Given the title, I was expecting a more meditative musing on the passing of time. It's more similar to Koyaanisqatsi than Baraka, but it does seem like a gateway between both, so I'm glad it exists. The soundtrack is fantastically daring, especially on that dizzying fast forward scene.
Some scenes are outrageusly and disappointingly copy and pasted from Koyaanisqatsi (we can say its Ron Fricke remake of the oeuvre). Actually some shots stand above the originals in both documentaristic and lyrical point of view, but there's so little time and intents differences beetween the two movies.
The "message" here is an attempt to make the spectator aware of the scale of time and its unstoppable pace, along with the fragility and futility of advanced societies if left ungoverned. It's a difficult challenge to make such a movie in terms of techniques it requires and storyline you may actually tell. On this level he has managed to weave it all perfectly well.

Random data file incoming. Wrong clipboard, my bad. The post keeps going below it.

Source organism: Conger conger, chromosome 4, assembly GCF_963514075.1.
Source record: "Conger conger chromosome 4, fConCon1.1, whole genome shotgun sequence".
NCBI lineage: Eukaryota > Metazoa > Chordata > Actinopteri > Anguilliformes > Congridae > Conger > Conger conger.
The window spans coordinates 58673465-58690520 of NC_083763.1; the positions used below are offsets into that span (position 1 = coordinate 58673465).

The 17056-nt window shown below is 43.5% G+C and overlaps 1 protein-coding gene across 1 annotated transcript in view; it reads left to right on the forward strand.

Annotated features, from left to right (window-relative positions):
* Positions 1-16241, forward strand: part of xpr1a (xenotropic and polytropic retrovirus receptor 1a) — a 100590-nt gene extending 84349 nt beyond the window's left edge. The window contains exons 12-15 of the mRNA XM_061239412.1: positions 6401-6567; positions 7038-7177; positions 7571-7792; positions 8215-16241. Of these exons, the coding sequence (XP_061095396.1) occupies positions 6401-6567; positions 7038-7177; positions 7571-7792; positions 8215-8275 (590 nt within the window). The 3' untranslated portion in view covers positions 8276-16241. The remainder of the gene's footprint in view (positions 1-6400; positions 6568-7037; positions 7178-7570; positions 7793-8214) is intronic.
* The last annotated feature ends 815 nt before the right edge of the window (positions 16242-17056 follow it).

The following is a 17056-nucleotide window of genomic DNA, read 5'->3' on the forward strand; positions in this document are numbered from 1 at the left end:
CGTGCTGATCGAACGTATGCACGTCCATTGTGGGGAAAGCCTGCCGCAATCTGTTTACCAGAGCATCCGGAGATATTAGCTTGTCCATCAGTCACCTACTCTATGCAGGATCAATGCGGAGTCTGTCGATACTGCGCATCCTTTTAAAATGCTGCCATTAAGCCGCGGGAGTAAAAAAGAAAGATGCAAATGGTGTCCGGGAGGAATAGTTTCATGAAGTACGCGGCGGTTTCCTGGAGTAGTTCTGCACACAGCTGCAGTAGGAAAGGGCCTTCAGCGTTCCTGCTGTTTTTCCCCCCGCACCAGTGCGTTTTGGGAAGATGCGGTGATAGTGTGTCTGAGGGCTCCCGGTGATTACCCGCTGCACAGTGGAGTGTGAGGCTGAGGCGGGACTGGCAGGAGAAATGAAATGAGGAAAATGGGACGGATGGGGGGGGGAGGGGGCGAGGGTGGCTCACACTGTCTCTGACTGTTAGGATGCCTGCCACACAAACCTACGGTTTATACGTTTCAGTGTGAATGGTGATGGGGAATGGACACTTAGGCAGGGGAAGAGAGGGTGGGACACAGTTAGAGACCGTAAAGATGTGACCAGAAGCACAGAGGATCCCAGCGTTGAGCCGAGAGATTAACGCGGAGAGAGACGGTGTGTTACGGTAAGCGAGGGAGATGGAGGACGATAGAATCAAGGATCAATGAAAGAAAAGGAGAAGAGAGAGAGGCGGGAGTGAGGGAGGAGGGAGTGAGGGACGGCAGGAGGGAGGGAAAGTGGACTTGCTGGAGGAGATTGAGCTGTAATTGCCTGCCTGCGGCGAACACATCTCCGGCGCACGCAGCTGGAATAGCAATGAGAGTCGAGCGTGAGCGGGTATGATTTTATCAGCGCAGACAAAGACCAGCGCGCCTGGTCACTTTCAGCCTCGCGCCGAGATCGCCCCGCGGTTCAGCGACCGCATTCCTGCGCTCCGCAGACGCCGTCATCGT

Una celebración de los grandes hitos de la civilización occidental, desde sus orígenes hasta la contemporaneidad, rodada de forma magistral; utilizando el time-lapse en todas sus posilbilidades expresivas. La música de Michael Stearns también contribuye a hacer de Chronos una experiencia alucinante.
I'd just like to point out that Ron Fricke was the Director of Photography for Koyaanisqatsi, so while Chronos may not be as fully realized as that film, it is still visually stunning, a wonder to behold (at least, the blu-ray version is). It's still great to watch on its own, but it's mostly interesting as a precursor to Baraka, which is an absolute masterpiece on every level and far superior to Koyaanisqatsi.